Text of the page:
Although men have a higher risk of atrial fibrillation compared with women, the absolute number of women with atrial fibrillation is greater. Congestive heart failure increases the risk of developing atrial fibrillation in women more than in men, and the prognosis for women with atrial fibrillation is worse than for men. The longer baseline corrected QT interval in women is well known. The mechanism is likely the result of increased circulating androgens, causing the QT interval to shorten in men after puberty. Female sex is associated with an increased risk of torsades de pointes in the setting of potassium antagonists. Class III antiarrhythmic drugs are frequently used for the treatment of atrial fibrillation in heart failure patients because of their neutral effect on mortality and their tolerance by patients with low ejection fractions. Although amiodarone and azimilide carry a low potential for producing torsades de pointes compared with sotalol and dofetilide, the prevalence of torsades de pointes in women is at least twice that in men for all these drugs. Careful monitoring of the QT interval and potassium level, as well as control of congestive heart failure, can help reduce the risk of proarrhythmia. Avoidance of polypharmacy with other potassium antagonists and unmonitored drug formulation changes are important in the management of all patients taking class III agents, but they are particularly crucial in women with additional risk factors for torsades de pointes.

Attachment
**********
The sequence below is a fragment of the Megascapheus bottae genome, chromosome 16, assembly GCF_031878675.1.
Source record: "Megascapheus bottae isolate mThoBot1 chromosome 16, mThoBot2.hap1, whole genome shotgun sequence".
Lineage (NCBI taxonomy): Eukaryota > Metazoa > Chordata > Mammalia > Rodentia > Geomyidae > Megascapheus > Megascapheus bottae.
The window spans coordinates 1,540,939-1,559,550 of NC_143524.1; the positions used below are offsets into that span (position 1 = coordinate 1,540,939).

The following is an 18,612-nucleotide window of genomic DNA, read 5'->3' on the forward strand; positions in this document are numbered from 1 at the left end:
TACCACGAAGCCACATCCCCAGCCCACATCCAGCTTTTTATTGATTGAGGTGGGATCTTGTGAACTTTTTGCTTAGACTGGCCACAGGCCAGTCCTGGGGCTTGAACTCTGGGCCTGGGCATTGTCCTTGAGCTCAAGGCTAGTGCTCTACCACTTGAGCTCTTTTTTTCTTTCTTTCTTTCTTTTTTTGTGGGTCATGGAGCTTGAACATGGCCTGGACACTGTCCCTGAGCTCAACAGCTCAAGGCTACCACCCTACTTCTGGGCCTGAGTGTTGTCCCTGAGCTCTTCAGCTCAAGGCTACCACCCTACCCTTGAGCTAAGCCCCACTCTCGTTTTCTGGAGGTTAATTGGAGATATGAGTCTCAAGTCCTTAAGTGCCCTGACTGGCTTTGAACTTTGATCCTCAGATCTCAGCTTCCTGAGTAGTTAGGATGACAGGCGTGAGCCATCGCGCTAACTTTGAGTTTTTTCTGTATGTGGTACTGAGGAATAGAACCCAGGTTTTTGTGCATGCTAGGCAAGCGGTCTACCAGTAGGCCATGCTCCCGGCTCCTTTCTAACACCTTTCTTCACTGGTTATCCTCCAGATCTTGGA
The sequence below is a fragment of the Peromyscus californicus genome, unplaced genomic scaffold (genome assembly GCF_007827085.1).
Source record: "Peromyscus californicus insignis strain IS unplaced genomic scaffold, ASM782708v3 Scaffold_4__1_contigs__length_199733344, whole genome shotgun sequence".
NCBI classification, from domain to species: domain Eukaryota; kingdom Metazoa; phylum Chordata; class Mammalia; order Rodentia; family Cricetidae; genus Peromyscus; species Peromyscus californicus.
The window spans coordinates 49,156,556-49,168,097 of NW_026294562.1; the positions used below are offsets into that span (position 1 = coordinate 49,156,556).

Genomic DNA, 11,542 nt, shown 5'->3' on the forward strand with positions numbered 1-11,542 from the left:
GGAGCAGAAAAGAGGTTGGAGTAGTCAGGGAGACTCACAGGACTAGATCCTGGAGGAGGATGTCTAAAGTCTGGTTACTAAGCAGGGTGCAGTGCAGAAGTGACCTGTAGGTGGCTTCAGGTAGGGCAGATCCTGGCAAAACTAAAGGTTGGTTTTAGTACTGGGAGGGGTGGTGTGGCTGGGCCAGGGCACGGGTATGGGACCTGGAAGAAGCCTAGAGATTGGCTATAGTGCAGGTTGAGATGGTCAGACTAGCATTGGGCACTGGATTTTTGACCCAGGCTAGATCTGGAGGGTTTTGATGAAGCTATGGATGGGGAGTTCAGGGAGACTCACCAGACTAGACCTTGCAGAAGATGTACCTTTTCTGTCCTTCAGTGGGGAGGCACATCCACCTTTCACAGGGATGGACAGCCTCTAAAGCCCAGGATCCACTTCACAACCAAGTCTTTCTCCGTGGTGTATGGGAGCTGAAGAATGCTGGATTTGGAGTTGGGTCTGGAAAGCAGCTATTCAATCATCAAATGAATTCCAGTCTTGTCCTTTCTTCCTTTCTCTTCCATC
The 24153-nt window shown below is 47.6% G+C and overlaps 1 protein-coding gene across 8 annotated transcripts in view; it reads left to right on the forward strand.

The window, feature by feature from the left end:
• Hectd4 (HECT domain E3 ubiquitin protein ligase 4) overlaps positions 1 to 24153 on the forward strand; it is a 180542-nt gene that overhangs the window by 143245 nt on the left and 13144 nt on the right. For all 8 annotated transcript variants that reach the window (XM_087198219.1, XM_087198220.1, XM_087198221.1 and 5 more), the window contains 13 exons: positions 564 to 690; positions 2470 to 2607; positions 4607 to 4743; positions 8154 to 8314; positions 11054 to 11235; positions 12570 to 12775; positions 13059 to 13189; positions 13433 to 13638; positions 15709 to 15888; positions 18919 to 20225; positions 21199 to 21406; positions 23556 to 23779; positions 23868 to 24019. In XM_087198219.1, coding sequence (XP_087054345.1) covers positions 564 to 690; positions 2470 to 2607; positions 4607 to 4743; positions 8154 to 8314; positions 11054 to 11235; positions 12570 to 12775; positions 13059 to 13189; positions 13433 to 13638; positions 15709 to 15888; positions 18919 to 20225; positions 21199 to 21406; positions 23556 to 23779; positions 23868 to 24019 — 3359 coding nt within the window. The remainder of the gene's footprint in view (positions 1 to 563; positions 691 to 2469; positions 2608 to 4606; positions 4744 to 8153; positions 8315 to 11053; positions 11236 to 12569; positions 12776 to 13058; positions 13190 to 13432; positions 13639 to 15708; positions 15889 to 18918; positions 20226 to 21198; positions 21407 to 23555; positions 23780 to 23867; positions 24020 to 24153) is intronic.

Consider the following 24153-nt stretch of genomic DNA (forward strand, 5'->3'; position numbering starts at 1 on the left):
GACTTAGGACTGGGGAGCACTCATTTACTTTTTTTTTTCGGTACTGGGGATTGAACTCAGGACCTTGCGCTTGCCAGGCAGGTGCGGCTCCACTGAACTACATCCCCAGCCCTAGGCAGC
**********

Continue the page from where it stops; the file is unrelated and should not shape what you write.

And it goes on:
All Science Journal Classification (ASJC) codes
- Cardiology and Cardiovascular Medicine